Turnbull, who still has to manoeuvre his way through the emissions trading minefield.

There was no ultimatum or tough talk from Malcolm Turnbull today; instead some advice on disunity.

MALCOLM TURNBULL: Well unity is absolutely vital and that is what we, that's what we have and we
certainly get sort of outbreaks of disorder from time to time, every political party does that from
time to time, particularly when they're in opposition but everyone recognises before too long that
we have to be united and that's absolutely vital.

ALEXANDRA KIRK: In fact he tried to make light of the unrelenting criticism, bracing himself for
more of the same.

MALCOLM TURNBULL: Can I just say this to you, as the leader of the Opposition you have to put up
with a lot. So it's almost, so I think you need broad shoulders and a thick hide in this line of
work as we all three of us do.

ALEXANDRA KIRK: The harsh words came from Cyprus, from Alexander Downer, now a United Nations
envoy, who has seen plenty of destabilising and disunity in his time.

ALEXANDER DOWNER: Changing the leadership will be fatal to the Liberal Party. They've only just
changed the leadership. In the life of one Parliament to go through more than two leaders, you
know, it'd be very, very untidy for them. They need to just consolidate, they need to be much more
disciplined than they've been and they need to make sure that they craft good and strong messages.

ALEXANDRA KIRK: And not just fatal?

ALEXANDER DOWNER: I think that would be extremely foolish to start playing with the leadership yet
again. Changing the leader again would be absolute folly for the Liberal Party. They need to just
consolidate behind Malcolm Turnbull and make sure that they are a disciplined team, they make a
decision, stick with the decision, and then if they do that they'll gradually rebuild public
confidence.

But I mean, continually changing the leader and a few months after Malcolm Turnbull has become the
leader, they don't think they're surging ahead enough in the polls so change the leader again,
they'll become a laughing stock if they do that.

SHANE MCLEOD: Alexander Downer ending that report from Alexandra Kirk.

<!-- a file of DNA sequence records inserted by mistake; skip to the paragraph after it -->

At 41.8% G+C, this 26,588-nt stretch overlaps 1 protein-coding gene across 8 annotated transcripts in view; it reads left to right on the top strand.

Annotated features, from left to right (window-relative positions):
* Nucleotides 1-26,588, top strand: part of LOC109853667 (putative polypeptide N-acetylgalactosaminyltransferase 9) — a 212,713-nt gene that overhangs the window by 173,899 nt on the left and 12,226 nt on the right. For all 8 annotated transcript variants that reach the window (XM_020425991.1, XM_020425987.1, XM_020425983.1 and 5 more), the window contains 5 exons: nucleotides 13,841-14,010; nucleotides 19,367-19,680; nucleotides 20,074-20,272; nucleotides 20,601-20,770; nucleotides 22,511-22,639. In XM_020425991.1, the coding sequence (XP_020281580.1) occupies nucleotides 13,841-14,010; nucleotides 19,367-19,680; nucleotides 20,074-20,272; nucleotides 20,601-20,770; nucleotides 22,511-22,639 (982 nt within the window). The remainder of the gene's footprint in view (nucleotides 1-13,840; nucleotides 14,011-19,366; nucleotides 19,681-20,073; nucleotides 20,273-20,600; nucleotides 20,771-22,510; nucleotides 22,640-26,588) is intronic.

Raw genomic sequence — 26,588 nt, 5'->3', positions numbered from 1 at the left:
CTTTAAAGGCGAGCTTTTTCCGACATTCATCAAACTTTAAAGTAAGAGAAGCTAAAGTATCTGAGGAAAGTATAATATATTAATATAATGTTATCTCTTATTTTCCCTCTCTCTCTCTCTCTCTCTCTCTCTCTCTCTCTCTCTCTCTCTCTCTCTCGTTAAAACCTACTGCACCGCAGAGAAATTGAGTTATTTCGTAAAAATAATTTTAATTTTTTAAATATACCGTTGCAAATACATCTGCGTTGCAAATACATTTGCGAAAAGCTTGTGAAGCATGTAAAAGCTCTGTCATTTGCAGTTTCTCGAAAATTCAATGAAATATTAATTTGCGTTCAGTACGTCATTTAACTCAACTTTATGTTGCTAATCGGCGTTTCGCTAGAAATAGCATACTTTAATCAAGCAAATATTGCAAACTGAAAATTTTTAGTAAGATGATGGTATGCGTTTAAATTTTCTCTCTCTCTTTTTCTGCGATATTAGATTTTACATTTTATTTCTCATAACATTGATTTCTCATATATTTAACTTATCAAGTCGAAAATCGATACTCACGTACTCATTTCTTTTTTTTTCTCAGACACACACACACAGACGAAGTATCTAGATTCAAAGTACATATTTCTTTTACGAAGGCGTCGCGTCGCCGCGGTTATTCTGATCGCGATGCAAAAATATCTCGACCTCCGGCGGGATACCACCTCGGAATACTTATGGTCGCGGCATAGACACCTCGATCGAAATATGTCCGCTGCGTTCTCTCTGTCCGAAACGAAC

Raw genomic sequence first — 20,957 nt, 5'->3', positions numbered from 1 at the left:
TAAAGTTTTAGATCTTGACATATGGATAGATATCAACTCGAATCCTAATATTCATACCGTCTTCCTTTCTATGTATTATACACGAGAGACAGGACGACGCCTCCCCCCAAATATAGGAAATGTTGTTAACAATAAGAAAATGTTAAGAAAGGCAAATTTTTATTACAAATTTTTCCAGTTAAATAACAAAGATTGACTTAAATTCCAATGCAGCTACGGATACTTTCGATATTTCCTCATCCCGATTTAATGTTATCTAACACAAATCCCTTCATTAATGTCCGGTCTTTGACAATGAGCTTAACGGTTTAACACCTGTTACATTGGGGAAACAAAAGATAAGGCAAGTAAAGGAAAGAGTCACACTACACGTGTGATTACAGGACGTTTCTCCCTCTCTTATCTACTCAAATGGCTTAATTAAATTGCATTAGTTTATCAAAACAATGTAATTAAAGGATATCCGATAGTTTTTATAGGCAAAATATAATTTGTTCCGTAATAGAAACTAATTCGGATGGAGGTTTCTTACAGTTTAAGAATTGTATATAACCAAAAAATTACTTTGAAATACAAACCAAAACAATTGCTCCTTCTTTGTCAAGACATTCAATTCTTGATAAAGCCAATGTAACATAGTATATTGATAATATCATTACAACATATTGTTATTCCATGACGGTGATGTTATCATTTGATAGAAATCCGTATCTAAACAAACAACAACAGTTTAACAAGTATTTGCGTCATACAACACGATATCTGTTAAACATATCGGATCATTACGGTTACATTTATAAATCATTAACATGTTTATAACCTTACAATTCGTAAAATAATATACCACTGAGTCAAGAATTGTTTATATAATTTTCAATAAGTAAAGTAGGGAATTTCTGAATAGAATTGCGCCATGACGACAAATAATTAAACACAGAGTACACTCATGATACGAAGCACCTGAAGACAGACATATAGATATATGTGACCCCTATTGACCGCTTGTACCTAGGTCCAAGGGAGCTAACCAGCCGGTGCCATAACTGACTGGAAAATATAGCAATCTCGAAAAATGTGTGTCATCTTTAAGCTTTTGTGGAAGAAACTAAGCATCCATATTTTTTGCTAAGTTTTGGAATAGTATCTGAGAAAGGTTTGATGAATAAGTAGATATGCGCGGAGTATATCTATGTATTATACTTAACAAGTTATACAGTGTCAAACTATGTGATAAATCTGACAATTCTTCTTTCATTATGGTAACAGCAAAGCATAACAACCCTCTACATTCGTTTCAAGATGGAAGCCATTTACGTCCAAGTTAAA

Vanuatu quake prompts Pacific panic

SHANE MCLEOD: There's been panic in parts of the Pacific after a large earthquake struck 300
kilometres north-west of the Vanuatu island of Espiritu Santo, prompting tsunami warnings across
the region.

The quake measured 8.1 on the Richter scale and prompted concerns there would be more damaging
waves.

Schools in New Caledonia and low-lying parts of Fiji have been evacuated.

In Vanuatu, there have been reports of alarm, as in some areas the Government's been urging people
to leave coastal areas and to travel to higher ground.

Simon Santow begins our coverage.

SIMON SANTOW: After last week's devastation in Samoa and other Pacific islands there was no
question that authorities would take another large quake in the area seriously.

Seismologists put the latest earthquakes in the high sevens or even as large as 8.1, more than
enough to put tsunami alerts in place.

Marc Neil-Jones is the publisher of the Vanuatu Daily Post newspaper in the capital, Vila.

MARC NEIL-JONES: Occurred around 9.15 this morning and the shock lasted, there was more concern
over the length of the shake, which was they're estimating around a minute. There was an aftershock
which was, wasn't as powerful but they had one, another one about five minutes ago. When I was on
the phone there was another big shake which they felt was a similar size.

SIMON SANTOW: He says the reaction from some people was to panic.

Douglas Charley is from Vanuatu's Department of Geology.

He told Radio Australia that it's too early to know if there's any significant damage.

DOUGLAS CHARLEY: At this stage it's too early to say something. We had a big problem here for
communication to let people from the north, north parts of Vanuatu but we are able to communicate
via the mobile phone with other person there to warn them that there will be a tsunami and there
will be, they advise to go up to the high ground this time.

RADIO AUSTRALIA REPORTER: So you're not sure if there will a tsunami but you're worries about it?